By DeLauren Olivia Davis, M.Ed. ‘18
Whether you’re gearing up to finish a strong third quarter or refueling yourself to start the academic year 2021-2022, I hope that you’re taking care of yourself. Since we were slammed with the COVID-19 pandemic in March 2020 it feels like “self care” has become a frivolous buzz phrase to throw around when convenient. I do my best to take it seriously, remember it’s origin in meaning and assign it value in my life. In doing this I endeavor to model it so that others feel empowered to do so themselves.
My transformative journey to self care started at William and Mary (W&M). Like most TWAMPS (Typical William and Mary Persons/Students) I double majored in academics and a robust extracurricular life. I often tell people that I experienced two full burnouts as an undergraduate student. This isn’t a point of bolstering pride for me, but it is more so a testimony that there was a crucial life lesson for me to learn. Attending a public ivy league institution and being a campus leader for countless student organizations (I literally can’t keep track of all of the campus engagements that I found myself in) is no easy feat. It was simultaneously fulfilling and unsustainable— as are many things that we enjoy but over indulge in. The symptoms of my burn out were failed and withdrawn classes, neglect of family and friends, lack of regular physical activity and healthy eating, absence of financial and spiritual discipline, excessive stress and anxiety… the list goes on and on and on.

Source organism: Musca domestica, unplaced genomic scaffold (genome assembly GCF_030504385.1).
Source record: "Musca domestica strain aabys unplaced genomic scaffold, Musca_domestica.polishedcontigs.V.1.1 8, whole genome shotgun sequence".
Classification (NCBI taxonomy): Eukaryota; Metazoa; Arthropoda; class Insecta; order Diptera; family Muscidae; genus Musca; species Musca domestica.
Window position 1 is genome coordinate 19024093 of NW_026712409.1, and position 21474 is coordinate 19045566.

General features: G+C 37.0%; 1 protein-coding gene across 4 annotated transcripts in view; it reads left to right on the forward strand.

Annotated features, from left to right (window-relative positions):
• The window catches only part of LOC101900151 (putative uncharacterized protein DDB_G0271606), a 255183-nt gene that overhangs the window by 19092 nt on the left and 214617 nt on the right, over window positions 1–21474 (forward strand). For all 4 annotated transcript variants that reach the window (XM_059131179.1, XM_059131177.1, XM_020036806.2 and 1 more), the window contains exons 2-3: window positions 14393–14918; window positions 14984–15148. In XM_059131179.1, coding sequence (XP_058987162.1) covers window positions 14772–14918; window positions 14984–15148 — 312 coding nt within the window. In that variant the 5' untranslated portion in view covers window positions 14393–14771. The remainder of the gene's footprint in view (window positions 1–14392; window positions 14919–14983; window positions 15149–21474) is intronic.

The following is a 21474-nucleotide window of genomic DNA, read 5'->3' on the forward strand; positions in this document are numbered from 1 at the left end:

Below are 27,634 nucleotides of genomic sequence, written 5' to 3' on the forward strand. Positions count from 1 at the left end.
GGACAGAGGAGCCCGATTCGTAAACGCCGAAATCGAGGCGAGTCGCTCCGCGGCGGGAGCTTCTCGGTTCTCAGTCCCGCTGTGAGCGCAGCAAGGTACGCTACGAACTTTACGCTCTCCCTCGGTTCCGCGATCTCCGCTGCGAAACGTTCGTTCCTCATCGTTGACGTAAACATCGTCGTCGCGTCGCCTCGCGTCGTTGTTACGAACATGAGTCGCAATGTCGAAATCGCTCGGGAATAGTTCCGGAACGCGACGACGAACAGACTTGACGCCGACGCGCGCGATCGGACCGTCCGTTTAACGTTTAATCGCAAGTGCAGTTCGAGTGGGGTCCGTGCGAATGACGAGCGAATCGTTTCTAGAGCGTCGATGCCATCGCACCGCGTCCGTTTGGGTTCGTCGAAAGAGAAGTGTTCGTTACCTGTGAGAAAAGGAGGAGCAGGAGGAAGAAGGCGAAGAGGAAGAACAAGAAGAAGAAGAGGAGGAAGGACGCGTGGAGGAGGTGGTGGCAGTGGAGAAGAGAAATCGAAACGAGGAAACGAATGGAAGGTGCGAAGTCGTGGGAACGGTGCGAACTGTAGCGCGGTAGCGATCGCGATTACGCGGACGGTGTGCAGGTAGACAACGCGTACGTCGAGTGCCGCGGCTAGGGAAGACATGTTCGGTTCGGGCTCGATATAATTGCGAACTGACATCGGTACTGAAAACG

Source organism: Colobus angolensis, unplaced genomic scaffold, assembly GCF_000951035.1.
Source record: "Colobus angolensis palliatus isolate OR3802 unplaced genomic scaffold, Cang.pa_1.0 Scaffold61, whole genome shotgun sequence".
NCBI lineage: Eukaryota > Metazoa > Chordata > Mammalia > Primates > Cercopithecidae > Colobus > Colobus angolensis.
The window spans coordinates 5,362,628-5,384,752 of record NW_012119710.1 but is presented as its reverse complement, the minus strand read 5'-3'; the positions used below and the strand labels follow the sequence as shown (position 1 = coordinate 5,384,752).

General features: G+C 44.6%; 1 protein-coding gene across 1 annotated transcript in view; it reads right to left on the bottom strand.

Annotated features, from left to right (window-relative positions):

At this point you’re probably wondering… “Where is/are she/they going with this?” I promise the silver lining is coming soon.
After graduating and continuing straight to graduate school I was forced to take a hard look in the mirror as round three of burnout was both quickly and surely approaching. In that short summer post undergrad when I moved to Athens, Georgia for my graduate studies, I didn’t make any major changes other than that of my physical environment (shout out to my Georgia Peaches and Bulldogs). Grad school is hard enough by itself. Being at another prestigious institution and in a top nationally ranking program didn’t lift any of the pressure that I felt to succeed. My burnout symptoms continued, and that caused me to search for the source of this workaholic ailment.
It is much easier to care for oneself when you can identify the cause of your lacking. As I found myself reflecting on my time at W&M (I do this quite often) I learned that I tied my personal value and worth to my productivity as a student and as a leader. This is a huge no-no. You are worthy of care of yourself and from others for merely existing. This was the lesson that took me a concentrated six years of failure to learn. In March 2020, I took a decent enough stance to make a change in my life because I had the gift of the absence of certainty as it pertained to my human existence. To this date, I have survived the first global epicenter of COVID-19 and I’m currently surviving in the epicenter of the United States of America. Self care is crucial to me more than ever because of how uncertain our time on this Earth has become.
I leave you with this advice: Whether you’re an aspiring W&M student, current student, young alum or seasoned alum, please take care of yourself. It will have the most positive ripple effect into all aspects of your life in ways that you might not be able to imagine at this point. If you don’t know where to begin, go back to the simple things that made you happy as a kid. Was it a favorite tv show? A song? A hug? A piping hot dish of Grandma’s mac n’ cheese? Find your inner child and care for him/her/them. You’ll find that things in your life will naturally begin to align. I leave you with this timely quote from Chaz Miller @cdiddy77, “The most important reason to live in the moment is that nothing lasts forever—enjoy the moment while it’s in front of you. Be present.”
Connect with DeLauren on LinkedIn or email her at firstname.lastname@example.org or email@example.com.